Alzheimer's Study published in Cell Reports

March 19, 2020
Inflammatory proteins

Inflammatory proteins (so-called ASC specks, red) in the nucleus of an accumulation of amyloid beta peptides (blue). Furthermore, immune cells (green) are shown. Computer visualization based on microscopic image data. (c) Dario Tejera/Uni Bonn

 

Alzheimer's disease: Inflammation triggers fatal cycle

University of Bonn study proves disastrous contribution of an ancient immune mechanism

An immune reaction in the brain seems to play a major role in the development of Alzheimer's disease. In a way, it "adds fuel to the fire" and apparently causes an inflammation that, in a sense, keeps kindling itself. The study has now been published in the journal Cell Reports. Alzheimer's disease is characterized by clumps of the protein Aß (amyloid beta), which form large plaques in the brain. Aß resembles molecules on the surface of some bacteria. Over many millions of years, organisms have therefore developed defense mechanisms against such structures. These mechanisms are genetically determined and therefore belong to the so-called innate immune system. They usually result in certain scavenger cells absorbing and digesting the molecule.

In the brain, the microglia cells take over this role. In doing so, however, they trigger a devastating process that appears to be largely responsible for the development of dementia. On contact with Aß, certain molecule complexes, the inflammasomes, become active in the microglia cells. They then resemble a wheel with enzymes on the outside. These can activate immune messengers and thereby trigger an inflammation by directing additional immune cells to the site of action.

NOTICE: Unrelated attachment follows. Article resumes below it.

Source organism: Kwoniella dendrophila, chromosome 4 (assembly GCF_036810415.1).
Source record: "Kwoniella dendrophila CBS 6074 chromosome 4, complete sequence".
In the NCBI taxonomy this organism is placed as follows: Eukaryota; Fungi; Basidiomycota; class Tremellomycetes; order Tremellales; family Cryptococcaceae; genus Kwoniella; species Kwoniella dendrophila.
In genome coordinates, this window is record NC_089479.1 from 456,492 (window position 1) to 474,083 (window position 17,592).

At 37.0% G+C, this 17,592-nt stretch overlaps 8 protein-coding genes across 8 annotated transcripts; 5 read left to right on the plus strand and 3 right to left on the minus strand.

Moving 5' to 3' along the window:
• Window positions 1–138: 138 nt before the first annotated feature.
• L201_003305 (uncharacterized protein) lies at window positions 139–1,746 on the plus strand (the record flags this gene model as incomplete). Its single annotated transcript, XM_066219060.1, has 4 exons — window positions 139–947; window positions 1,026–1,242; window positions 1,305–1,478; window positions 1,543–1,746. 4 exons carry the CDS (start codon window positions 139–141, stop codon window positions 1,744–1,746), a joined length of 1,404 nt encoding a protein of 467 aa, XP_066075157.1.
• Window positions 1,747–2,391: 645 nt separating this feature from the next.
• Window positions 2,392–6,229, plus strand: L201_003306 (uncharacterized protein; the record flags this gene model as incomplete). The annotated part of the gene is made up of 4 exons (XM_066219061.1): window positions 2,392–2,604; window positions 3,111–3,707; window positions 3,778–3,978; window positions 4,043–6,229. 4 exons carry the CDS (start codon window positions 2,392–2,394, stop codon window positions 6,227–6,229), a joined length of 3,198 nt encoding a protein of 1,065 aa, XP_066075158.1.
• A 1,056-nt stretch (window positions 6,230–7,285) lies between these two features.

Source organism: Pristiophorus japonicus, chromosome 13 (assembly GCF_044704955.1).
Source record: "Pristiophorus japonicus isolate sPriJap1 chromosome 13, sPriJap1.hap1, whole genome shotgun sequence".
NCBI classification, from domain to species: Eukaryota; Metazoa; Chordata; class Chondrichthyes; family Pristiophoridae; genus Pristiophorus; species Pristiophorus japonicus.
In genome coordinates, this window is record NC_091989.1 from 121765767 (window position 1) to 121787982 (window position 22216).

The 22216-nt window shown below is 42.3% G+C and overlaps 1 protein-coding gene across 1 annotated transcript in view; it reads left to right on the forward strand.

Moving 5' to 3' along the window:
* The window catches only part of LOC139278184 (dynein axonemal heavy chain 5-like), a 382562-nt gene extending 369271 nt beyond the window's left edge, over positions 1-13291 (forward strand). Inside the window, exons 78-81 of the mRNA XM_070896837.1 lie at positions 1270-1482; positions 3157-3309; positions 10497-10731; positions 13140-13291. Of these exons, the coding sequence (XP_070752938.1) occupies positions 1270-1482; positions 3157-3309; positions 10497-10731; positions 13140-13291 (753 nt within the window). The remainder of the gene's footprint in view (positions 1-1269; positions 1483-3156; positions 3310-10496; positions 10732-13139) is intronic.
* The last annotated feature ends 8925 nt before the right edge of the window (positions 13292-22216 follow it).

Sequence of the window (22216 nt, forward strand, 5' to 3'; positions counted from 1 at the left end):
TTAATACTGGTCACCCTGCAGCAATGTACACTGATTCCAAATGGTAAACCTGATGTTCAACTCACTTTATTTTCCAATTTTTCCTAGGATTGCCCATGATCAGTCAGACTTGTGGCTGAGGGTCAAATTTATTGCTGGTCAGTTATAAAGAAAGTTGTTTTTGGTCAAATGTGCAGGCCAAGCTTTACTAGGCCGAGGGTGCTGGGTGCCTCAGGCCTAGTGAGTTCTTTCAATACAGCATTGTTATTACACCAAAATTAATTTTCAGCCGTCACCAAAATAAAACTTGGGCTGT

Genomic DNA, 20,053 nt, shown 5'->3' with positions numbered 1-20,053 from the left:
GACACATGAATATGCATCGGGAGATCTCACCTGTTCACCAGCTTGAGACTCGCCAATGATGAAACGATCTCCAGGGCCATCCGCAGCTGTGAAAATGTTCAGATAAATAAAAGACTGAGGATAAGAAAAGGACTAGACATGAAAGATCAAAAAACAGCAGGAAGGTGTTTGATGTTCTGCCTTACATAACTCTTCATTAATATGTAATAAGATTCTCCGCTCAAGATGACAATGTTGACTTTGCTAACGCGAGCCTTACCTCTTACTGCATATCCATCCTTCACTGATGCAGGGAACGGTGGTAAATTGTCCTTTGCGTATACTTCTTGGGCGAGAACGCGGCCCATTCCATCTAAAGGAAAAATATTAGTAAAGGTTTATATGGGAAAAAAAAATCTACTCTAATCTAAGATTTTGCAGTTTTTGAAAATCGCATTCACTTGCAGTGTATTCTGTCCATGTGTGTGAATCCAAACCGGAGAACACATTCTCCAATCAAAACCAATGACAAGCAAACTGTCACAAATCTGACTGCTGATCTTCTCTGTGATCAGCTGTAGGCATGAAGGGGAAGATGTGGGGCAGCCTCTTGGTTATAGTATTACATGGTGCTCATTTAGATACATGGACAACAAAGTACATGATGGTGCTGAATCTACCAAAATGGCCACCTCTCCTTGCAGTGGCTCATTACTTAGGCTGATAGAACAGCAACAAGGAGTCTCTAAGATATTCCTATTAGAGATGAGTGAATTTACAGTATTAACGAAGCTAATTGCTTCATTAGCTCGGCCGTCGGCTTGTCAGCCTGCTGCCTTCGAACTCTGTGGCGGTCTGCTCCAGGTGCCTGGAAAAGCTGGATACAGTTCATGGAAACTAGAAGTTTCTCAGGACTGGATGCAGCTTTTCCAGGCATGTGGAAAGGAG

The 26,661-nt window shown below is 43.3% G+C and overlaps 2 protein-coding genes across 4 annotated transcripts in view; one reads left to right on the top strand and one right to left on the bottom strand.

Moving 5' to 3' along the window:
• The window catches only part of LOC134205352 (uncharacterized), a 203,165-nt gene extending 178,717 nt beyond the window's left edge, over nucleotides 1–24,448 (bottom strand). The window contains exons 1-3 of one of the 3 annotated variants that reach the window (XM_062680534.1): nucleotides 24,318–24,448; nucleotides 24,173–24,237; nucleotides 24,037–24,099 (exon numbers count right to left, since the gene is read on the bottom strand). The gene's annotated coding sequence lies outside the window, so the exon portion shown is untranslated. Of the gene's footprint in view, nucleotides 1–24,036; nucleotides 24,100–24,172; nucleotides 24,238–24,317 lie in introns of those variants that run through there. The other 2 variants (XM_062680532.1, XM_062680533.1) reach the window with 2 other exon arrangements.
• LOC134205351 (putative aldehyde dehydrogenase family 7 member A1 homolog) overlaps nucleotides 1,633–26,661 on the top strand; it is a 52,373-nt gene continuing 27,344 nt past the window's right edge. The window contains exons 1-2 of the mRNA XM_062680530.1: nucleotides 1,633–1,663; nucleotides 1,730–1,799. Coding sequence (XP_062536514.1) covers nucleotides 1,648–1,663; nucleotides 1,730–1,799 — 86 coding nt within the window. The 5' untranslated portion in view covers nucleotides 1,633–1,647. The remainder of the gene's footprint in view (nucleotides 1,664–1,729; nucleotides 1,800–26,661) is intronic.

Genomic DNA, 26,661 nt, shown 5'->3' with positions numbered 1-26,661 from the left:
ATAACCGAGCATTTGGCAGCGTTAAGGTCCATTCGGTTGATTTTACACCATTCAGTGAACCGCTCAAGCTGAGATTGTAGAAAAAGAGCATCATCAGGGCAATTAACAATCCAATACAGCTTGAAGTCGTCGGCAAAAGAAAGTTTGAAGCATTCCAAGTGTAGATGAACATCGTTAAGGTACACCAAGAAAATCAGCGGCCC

"Sometimes the microglia cells perish during this process," explains Prof. Dr. Michael Heneka, head of a research group at the German Center for Neurodegenerative Diseases (DZNE) and director of the Department of Neurodegenerative Diseases and Gerontopsychiatry at the University Hospital Bonn. "Then they release activated inflammasomes into their environment, the ASC specks." Prof. Michael Heneka is a member of the Cluster of Excellence ImmunoSensation.

Find the english press release here.

Publication: Lea L. Friker, Hannah Scheiblich, Inga V. Hochheiser, Rebecca Brinkschulte, Dietmar Riedel, Eicke Latz, Matthias Geyer and Michael T. Heneka: Amyloid Clustering around ASC Fibrils Boosts Its Toxicity in Microglia; Cell Reports; DOI: 10.1016/j.celrep.2020.02.025

Contact:

Prof. Dr. Michael Heneka Director of the Department of Neurodegenerative Diseases and Gerontopsychiatry at the University Hospital BonnGerman Center for Neurodegenerative Diseases (DZNE)Tel. +49-(0)228-28713091E-mail: michael.heneka@dzne.de